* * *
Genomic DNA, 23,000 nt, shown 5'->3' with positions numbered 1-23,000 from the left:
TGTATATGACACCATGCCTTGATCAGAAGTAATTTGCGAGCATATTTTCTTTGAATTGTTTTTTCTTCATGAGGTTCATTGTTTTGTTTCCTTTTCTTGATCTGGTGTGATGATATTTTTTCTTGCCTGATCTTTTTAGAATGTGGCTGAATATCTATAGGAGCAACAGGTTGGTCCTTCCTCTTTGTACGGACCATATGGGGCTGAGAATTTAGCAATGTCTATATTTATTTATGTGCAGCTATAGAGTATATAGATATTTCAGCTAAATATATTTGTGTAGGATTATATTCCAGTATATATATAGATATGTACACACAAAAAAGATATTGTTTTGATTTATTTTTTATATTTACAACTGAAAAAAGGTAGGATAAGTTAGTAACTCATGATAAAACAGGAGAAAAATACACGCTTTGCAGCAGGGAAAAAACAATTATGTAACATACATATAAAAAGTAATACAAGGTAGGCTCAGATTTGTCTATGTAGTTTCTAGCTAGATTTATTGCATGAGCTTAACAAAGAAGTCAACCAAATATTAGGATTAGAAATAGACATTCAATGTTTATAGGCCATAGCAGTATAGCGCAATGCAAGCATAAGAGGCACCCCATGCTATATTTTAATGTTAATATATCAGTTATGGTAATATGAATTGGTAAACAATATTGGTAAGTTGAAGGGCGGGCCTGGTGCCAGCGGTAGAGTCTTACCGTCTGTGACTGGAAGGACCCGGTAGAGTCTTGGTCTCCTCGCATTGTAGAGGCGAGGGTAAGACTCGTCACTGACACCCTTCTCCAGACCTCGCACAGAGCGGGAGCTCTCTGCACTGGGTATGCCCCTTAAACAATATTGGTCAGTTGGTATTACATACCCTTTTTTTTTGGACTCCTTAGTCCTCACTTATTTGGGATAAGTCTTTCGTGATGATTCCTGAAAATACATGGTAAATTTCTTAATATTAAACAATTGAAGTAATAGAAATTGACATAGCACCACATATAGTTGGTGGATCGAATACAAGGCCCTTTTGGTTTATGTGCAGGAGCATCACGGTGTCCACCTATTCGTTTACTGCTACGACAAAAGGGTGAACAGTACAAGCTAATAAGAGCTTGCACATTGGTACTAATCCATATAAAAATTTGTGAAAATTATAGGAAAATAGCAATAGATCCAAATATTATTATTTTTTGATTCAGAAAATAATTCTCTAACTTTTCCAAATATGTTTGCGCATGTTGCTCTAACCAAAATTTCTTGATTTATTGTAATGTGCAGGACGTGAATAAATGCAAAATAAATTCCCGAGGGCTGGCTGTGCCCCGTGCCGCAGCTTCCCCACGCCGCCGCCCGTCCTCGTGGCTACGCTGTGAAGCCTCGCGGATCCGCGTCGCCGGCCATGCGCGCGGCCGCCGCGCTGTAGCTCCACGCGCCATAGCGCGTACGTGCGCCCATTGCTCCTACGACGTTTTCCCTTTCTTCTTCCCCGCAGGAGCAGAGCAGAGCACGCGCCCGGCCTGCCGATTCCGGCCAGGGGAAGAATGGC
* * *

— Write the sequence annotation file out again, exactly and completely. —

Genomic DNA, 23,000 nt, shown 5'->3' with positions numbered 1-23,000 from the left:
TGTATATGACACCATGCCTTGATCAGAAGTAATTTGCGAGCATATTTTCTTTGAATTGTTTTTTCTTCATGAGGTTCATTGTTTTGTTTCCTTTTCTTGATCTGGTGTGATGATATTTTTTCTTGCCTGATCTTTTTAGAATGTGGCTGAATATCTATAGGAGCAACAGGTTGGTCCTTCCTCTTTGTACGGACCATATGGGGCTGAGAATTTAGCAATGTCTATATTTATTTATGTGCAGCTATAGAGTATATAGATATTTCAGCTAAATATATTTGTGTAGGATTATATTCCAGTATATATATAGATATGTACACACAAAAAAGATATTGTTTTGATTTATTTTTTATATTTACAACTGAAAAAAGGTAGGATAAGTTAGTAACTCATGATAAAACAGGAGAAAAATACACGCTTTGCAGCAGGGAAAAAACAATTATGTAACATACATATAAAAAGTAATACAAGGTAGGCTCAGATTTGTCTATGTAGTTTCTAGCTAGATTTATTGCATGAGCTTAACAAAGAAGTCAACCAAATATTAGGATTAGAAATAGACATTCAATGTTTATAGGCCATAGCAGTATAGCGCAATGCAAGCATAAGAGGCACCCCATGCTATATTTTAATGTTAATATATCAGTTATGGTAATATGAATTGGTAAACAATATTGGTAAGTTGAAGGGCGGGCCTGGTGCCAGCGGTAGAGTCTTACCGTCTGTGACTGGAAGGACCCGGTAGAGTCTTGGTCTCCTCGCATTGTAGAGGCGAGGGTAAGACTCGTCACTGACACCCTTCTCCAGACCTCGCACAGAGCGGGAGCTCTCTGCACTGGGTATGCCCCTTAAACAATATTGGTCAGTTGGTATTACATACCCTTTTTTTTTGGACTCCTTAGTCCTCACTTATTTGGGATAAGTCTTTCGTGATGATTCCTGAAAATACATGGTAAATTTCTTAATATTAAACAATTGAAGTAATAGAAATTGACATAGCACCACATATAGTTGGTGGATCGAATACAAGGCCCTTTTGGTTTATGTGCAGGAGCATCACGGTGTCCACCTATTCGTTTACTGCTACGACAAAAGGGTGAACAGTACAAGCTAATAAGAGCTTGCACATTGGTACTAATCCATATAAAAATTTGTGAAAATTATAGGAAAATAGCAATAGATCCAAATATTATTATTTTTTGATTCAGAAAATAATTCTCTAACTTTTCCAAATATGTTTGCGCATGTTGCTCTAACCAAAATTTCTTGATTTATTGTAATGTGCAGGACGTGAATAAATGCAAAATAAATTCCCGAGGGCTGGCTGTGCCCCGTGCCGCAGCTTCCCCACGCCGCCGCCCGTCCTCGTGGCTACGCTGTGAAGCCTCGCGGATCCGCGTCGCCGGCCATGCGCGCGGCCGCCGCGCTGTAGCTCCACGCGCCATAGCGCGTACGTGCGCCCATTGCTCCTACGACGTTTTCCCTTTCTTCTTCCCCGCAGGAGCAGAGCAGAGCACGCGCCCGGCCTGCCGATTCCGGCCAGGGGAAGAATGGC